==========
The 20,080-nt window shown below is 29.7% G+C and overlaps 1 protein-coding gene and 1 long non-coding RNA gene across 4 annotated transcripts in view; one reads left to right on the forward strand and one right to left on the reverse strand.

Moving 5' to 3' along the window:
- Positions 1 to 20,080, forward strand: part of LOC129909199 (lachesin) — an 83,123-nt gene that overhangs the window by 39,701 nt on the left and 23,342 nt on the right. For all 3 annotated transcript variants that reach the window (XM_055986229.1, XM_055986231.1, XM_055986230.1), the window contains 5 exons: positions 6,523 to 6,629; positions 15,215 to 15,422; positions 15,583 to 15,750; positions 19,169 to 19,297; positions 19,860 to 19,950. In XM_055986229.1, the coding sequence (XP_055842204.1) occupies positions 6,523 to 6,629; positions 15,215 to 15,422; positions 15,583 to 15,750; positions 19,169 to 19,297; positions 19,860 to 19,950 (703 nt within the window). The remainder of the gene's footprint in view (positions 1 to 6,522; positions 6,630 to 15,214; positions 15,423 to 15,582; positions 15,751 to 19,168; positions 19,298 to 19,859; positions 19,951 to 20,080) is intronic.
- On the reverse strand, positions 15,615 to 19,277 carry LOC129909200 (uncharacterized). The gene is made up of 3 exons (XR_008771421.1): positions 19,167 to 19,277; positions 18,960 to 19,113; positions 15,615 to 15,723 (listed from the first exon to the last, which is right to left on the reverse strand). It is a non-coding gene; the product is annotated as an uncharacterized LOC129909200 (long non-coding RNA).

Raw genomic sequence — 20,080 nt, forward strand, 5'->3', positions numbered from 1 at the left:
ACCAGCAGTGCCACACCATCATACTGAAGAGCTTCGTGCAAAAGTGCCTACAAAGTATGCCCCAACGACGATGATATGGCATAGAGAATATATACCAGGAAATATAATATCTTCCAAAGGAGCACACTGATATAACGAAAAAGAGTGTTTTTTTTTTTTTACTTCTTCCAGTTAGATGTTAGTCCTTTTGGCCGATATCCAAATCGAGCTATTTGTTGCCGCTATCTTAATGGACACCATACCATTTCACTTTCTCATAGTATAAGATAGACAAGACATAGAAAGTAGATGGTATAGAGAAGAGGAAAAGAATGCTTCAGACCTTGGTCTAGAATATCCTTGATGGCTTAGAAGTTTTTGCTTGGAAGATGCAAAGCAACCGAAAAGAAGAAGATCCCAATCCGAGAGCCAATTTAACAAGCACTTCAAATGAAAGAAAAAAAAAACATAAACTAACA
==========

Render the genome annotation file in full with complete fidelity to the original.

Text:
The 20,080-nt window shown below is 29.7% G+C and overlaps 1 protein-coding gene and 1 long non-coding RNA gene across 4 annotated transcripts in view; one reads left to right on the forward strand and one right to left on the reverse strand.

Moving 5' to 3' along the window:
- Positions 1 to 20,080, forward strand: part of LOC129909199 (lachesin) — an 83,123-nt gene that overhangs the window by 39,701 nt on the left and 23,342 nt on the right. For all 3 annotated transcript variants that reach the window (XM_055986229.1, XM_055986231.1, XM_055986230.1), the window contains 5 exons: positions 6,523 to 6,629; positions 15,215 to 15,422; positions 15,583 to 15,750; positions 19,169 to 19,297; positions 19,860 to 19,950. In XM_055986229.1, the coding sequence (XP_055842204.1) occupies positions 6,523 to 6,629; positions 15,215 to 15,422; positions 15,583 to 15,750; positions 19,169 to 19,297; positions 19,860 to 19,950 (703 nt within the window). The remainder of the gene's footprint in view (positions 1 to 6,522; positions 6,630 to 15,214; positions 15,423 to 15,582; positions 15,751 to 19,168; positions 19,298 to 19,859; positions 19,951 to 20,080) is intronic.
- On the reverse strand, positions 15,615 to 19,277 carry LOC129909200 (uncharacterized). The gene is made up of 3 exons (XR_008771421.1): positions 19,167 to 19,277; positions 18,960 to 19,113; positions 15,615 to 15,723 (listed from the first exon to the last, which is right to left on the reverse strand). It is a non-coding gene; the product is annotated as an uncharacterized LOC129909200 (long non-coding RNA).

Raw genomic sequence — 20,080 nt, forward strand, 5'->3', positions numbered from 1 at the left:
ACCAGCAGTGCCACACCATCATACTGAAGAGCTTCGTGCAAAAGTGCCTACAAAGTATGCCCCAACGACGATGATATGGCATAGAGAATATATACCAGGAAATATAATATCTTCCAAAGGAGCACACTGATATAACGAAAAAGAGTGTTTTTTTTTTTTTACTTCTTCCAGTTAGATGTTAGTCCTTTTGGCCGATATCCAAATCGAGCTATTTGTTGCCGCTATCTTAATGGACACCATACCATTTCACTTTCTCATAGTATAAGATAGACAAGACATAGAAAGTAGATGGTATAGAGAAGAGGAAAAGAATGCTTCAGACCTTGGTCTAGAATATCCTTGATGGCTTAGAAGTTTTTGCTTGGAAGATGCAAAGCAACCGAAAAGAAGAAGATCCCAATCCGAGAGCCAATTTAACAAGCACTTCAAATGAAAGAAAAAAAAAACATAAACTAACA